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I have a few questions about the drawing of a stroke in MFC. Suppose class CStroke has been declared beforehand. The sample code is shown below.

BOOL CStroke::DrawStroke(CDC* pDC)
    CPen penStroke;
    if ( !penStroke.CreatePen(PS_SOLID, m_nPenWidth, m_color) )
        return FALSE;
    CPen *pOldPen = pDC->SelectObject(&penStroke);

    for( int i = 0; i < m_pointArray.GetSize(); i++ )

    return TRUE;

My questions are:

  1. Why do I need the pOldPen?
  2. Why need I use pDC->SelectObject(pOldPen) to select pOldPen in the end?
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quite simple: to change the pen back to what it was before. –  Mitch Wheat Jul 31 '13 at 13:32
Has the pen changed during the drawing? –  Trista Jul 31 '13 at 13:34
Yes: --> penStroke.CreatePen(PS_SOLID, m_nPenWidth, m_color) –  Mitch Wheat Jul 31 '13 at 13:34
So,pOldPen records the pen being replaced by penStroke? –  Trista Jul 31 '13 at 13:38
Selecting the previously selected resource back into a device context when you're finished is required to allow proper resource management. Consider a scenario, where CStroke::DrawStroke is part of more complex rendering and the code calling into DrawStroke has itself created and selected a pen into the device context. When DrawStroke returns, the calling code needs to be able to manage its resources, so it needs to have the same pen selected into the device context. –  IInspectable Jul 31 '13 at 16:00

1 Answer 1

up vote 1 down vote accepted

Short answer:

  1. Why do I need the pOldPen?

    Because you owe it to your caller. It wasn't meant as a gift.

  2. Why need I use pDC->SelectObject(pOldPen) to select pOldPen in the end?

    Because selecting another resource into a DC is the only way to select the current resource back out of the DC.

A device context uses GDI resources on your behalf when selecting them into a DC by calling SelectObject. At any one time a DC has exactly one graphics object of each type (Pen, Brush, Bitmap, ...) selected into it. However, it does not manage the resources for you. Resource management is left to the application.

Unfortunately, the MFC implementation above hides one important detail with respect to resource management. Translating the code into a plain WinAPI implementation will make it more apparent what CPen is hiding:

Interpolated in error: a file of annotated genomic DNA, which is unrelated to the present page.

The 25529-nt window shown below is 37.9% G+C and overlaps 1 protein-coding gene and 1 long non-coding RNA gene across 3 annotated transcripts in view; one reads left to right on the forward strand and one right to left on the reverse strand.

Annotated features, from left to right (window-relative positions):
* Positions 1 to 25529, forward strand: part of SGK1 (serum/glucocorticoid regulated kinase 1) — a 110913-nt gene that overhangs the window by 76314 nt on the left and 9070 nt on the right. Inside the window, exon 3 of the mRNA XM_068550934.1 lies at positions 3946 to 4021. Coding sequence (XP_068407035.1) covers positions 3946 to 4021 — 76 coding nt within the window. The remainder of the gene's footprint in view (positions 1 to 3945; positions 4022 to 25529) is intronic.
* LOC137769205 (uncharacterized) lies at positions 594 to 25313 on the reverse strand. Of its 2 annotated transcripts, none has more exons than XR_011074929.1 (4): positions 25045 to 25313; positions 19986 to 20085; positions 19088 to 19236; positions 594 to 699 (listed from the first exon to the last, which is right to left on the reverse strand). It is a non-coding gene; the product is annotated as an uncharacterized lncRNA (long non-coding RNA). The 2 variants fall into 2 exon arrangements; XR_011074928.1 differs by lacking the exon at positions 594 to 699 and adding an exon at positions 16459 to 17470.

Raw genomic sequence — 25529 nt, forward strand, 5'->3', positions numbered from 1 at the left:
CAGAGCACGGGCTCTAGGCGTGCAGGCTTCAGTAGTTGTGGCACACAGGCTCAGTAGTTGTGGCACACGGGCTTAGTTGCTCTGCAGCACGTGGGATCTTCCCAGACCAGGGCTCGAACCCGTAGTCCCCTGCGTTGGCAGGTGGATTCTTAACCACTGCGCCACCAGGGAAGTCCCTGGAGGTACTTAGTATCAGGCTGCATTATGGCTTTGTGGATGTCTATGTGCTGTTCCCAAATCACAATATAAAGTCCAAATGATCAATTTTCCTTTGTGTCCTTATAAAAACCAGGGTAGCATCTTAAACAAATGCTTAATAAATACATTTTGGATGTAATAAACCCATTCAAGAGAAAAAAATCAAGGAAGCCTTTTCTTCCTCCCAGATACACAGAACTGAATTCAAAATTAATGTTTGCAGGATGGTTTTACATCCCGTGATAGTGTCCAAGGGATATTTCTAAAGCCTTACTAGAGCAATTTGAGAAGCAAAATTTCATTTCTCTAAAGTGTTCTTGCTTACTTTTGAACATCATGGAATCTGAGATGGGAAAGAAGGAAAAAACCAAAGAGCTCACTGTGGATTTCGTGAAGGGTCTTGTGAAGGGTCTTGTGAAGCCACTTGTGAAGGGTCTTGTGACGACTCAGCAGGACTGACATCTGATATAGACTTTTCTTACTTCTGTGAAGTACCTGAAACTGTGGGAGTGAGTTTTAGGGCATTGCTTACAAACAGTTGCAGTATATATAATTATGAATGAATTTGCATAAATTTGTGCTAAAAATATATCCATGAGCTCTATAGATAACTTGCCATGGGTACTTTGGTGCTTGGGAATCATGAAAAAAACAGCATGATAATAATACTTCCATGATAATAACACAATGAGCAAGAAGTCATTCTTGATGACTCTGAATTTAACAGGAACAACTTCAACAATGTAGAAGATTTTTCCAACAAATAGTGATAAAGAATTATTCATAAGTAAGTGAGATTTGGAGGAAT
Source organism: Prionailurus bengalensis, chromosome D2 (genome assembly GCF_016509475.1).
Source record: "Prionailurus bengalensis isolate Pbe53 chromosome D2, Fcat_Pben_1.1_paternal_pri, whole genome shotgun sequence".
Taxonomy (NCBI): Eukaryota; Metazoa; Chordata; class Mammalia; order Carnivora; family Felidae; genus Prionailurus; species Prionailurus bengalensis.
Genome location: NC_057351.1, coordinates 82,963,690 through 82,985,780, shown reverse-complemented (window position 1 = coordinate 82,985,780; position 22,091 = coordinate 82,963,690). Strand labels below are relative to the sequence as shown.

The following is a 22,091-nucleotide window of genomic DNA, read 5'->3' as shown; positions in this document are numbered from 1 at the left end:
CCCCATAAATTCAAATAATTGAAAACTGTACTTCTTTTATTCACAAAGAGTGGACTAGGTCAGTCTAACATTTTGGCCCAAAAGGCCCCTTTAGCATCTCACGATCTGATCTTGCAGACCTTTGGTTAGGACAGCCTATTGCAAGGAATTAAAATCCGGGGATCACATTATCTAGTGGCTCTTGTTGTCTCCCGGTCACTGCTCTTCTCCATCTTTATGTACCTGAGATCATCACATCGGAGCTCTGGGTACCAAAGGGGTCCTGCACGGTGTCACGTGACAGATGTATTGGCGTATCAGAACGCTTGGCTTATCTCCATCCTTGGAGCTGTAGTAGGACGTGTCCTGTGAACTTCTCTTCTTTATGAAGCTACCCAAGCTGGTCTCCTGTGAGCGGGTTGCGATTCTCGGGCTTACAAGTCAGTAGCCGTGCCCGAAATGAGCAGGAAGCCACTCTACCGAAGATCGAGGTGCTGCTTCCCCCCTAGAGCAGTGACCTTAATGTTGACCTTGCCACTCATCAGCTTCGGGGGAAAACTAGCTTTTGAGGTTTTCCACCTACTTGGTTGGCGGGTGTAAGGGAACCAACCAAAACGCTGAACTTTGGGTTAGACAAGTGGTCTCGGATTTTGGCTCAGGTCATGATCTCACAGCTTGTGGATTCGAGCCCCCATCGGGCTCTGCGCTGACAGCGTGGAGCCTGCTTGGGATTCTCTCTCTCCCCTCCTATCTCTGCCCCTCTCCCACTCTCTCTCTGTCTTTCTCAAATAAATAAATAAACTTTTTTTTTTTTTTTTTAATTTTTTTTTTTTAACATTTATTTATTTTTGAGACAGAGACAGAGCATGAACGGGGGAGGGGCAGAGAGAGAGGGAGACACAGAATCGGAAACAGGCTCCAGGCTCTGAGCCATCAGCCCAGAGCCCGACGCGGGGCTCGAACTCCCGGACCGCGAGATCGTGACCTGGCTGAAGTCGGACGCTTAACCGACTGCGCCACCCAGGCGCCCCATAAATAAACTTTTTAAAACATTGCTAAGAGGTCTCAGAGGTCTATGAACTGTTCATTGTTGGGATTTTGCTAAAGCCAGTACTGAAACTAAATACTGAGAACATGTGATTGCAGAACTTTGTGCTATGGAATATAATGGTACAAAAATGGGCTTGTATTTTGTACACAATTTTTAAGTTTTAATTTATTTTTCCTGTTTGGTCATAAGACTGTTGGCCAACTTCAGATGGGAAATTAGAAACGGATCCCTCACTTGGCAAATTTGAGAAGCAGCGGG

BOOL CStroke::DrawStroke(HDC hDC)
    // Create a new pen resource
    HPEN penStroke = CreatePen(PS_SOLID, m_nPenWidth, m_color);
    if ( penStroke == NULL )
        return FALSE;

    // Select it into the device context
    HPEN oldPen = static_cast<HPEN>( SelectObject(hDC, &penStroke) );

    // Render strokes
    if ( m_pointArray.GetSize() > 0 )  // bugfix *

        for( int i = 1; i < m_pointArray.GetSize(); i++ )  // bugfix **

    // Select pen out of DC
    HPEN penCreatedAbove = static_cast<HPEN>( SelectObject(hDC, oldPen) );

    // Clean up our resource (this is what CPen::~CPen() hides)

    return TRUE;

Since the code above creates a graphics object (see CreatePen) it is responsible for releasing the resources associated with it as well. To release a resource an application calls DeleteObject. This API call has the following requirement:

Do not delete a drawing object (pen or brush) while it is still selected into a DC.

In order to meet that precondition the pen created in the code above needs to be selected out of the DC. This is what the call to SelectObject(hDC, oldPen) does. (I made this more obvious by introducing a variable to store the return value.)

Since you have to select something into a DC to pull your resource back out, there are very few options really: The only graphics object that you neither own nor have to destroy at this point is oldPen. This also ensures that you can nest rendering code as illustrated in the following pseudo code:

HPEN bestPenEver = CreatePen();
HPEN oldPen = SelectObject(bestPenEver);

// Do some painting with bestPenEver

    call DrawStroke()

// Do some more painting with bestPenEver

For completeness and to line up this implementation with the MFC code here are the relevant MFC-implementations:

CPen::CreatePen(int nPenStyle, int nWidth, COLORREF crColor)
{ return Attach(::CreatePen(nPenStyle, nWidth, crColor)); }

CPen penStroke is an automatic variable so it's destructor runs when control leaves the enclosing block (i.e. when DrawStroke returns). The destructor calls it's base class implementation CGdiObject::DeleteObject as follows:

BOOL CGdiObject::DeleteObject()
    if (m_hObject == NULL)
        return FALSE;
    return ::DeleteObject(Detach());

bugfix * No longer accesses first element of an empty sequence.

bugfix ** First element was already used for MoveTo.

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